Bond Turnover at NSE Hits 11-Month High in May As Shilling Continues to Weaken

The bond turnover at the bourse, Nairobi Security Exchange hit an 11-month high in the month of May in what has been termed by economic experts as the move by investors to turn to the secondary market in search of fixed incomes with higher yields.

In recent weeks, according to reports from the NSE, the money market has witnessed liquidity as a result of massive subscriptions by investors on primary treasuries. The result also has been as an effect of the government’s failure to take up expensive money at the bourse leaving numerous offers on display with the majority of the cash flowing into the secondary market.

According to statistics from the NSE, the total turnover on bonds in a five-month period stands at 191 billion shillings lower than the 207 billion shillings recorded for the first five months of the year 2016.

The Kenyan shilling has continued with its weakening trend on the second month against the US Dollar, the Sterling Pound, and the Euro.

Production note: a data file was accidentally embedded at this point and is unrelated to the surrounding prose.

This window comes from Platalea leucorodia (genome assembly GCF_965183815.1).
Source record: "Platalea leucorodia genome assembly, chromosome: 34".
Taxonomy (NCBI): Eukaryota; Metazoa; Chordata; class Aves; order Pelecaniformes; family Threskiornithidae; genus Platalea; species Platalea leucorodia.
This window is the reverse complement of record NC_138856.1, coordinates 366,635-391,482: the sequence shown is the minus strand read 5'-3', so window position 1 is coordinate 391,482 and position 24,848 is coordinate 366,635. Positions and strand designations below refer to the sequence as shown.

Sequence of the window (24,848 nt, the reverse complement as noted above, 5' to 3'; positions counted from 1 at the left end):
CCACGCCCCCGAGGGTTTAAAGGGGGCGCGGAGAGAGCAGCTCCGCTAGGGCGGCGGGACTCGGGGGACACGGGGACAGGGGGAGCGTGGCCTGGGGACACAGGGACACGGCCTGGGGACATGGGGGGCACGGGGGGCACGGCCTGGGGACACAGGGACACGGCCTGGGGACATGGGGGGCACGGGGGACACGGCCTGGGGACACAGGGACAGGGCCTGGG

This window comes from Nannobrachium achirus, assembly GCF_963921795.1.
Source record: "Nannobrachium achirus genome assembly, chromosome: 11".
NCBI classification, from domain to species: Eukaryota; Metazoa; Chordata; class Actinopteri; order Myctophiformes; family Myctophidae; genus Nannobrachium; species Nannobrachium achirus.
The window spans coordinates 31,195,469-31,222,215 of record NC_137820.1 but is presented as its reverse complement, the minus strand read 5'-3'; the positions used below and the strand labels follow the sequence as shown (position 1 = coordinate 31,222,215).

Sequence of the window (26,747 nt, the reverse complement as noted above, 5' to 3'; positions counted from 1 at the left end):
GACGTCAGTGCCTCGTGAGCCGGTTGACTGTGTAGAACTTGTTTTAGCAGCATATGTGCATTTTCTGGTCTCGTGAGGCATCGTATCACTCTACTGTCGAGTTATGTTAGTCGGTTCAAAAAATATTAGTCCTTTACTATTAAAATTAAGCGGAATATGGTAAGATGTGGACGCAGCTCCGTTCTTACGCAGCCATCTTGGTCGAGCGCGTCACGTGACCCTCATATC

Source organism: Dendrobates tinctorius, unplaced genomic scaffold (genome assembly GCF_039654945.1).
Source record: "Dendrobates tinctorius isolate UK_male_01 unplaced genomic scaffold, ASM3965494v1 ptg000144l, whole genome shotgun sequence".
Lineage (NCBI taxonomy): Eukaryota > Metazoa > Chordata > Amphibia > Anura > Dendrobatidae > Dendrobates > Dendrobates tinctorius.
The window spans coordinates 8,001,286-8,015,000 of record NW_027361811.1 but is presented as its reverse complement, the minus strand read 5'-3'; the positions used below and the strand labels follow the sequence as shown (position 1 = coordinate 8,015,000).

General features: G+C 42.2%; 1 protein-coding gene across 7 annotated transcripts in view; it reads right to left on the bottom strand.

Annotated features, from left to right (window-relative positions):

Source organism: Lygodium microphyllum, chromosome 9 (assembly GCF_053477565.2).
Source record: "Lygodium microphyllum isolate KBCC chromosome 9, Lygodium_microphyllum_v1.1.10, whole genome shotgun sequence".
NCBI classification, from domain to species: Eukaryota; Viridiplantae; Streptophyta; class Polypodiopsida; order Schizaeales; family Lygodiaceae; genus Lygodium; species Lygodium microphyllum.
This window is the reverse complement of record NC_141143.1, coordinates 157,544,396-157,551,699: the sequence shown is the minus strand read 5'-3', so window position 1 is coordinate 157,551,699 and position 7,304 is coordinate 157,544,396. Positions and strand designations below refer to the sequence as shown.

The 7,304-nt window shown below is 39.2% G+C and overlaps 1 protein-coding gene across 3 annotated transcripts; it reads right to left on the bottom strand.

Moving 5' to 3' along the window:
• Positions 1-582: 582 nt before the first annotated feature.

Against the US Dollar, the Kenyan Shilling weakened by 0.8 percent year-to-date while against the Sterling Pound, the Shilling weakened by 6.1 percent. The shillings weakened further against the Euro by 8.6 percent year-to-date.

On the Kenyan Stock Market on Tuesday, the market turnover at the bourse went up by 4.6 percent to USD 4.78 million and equivalent 493.4 million shillings. The NSE 20 and NASI Indices dropped by 0.7 percent and 0.9 percent to close at 3,457.29 and 148.25 respectively.

Foreign investors assumed a net selling position by accounting for 81.3 percent of total market sales and 33.3 percent of total market purchases.

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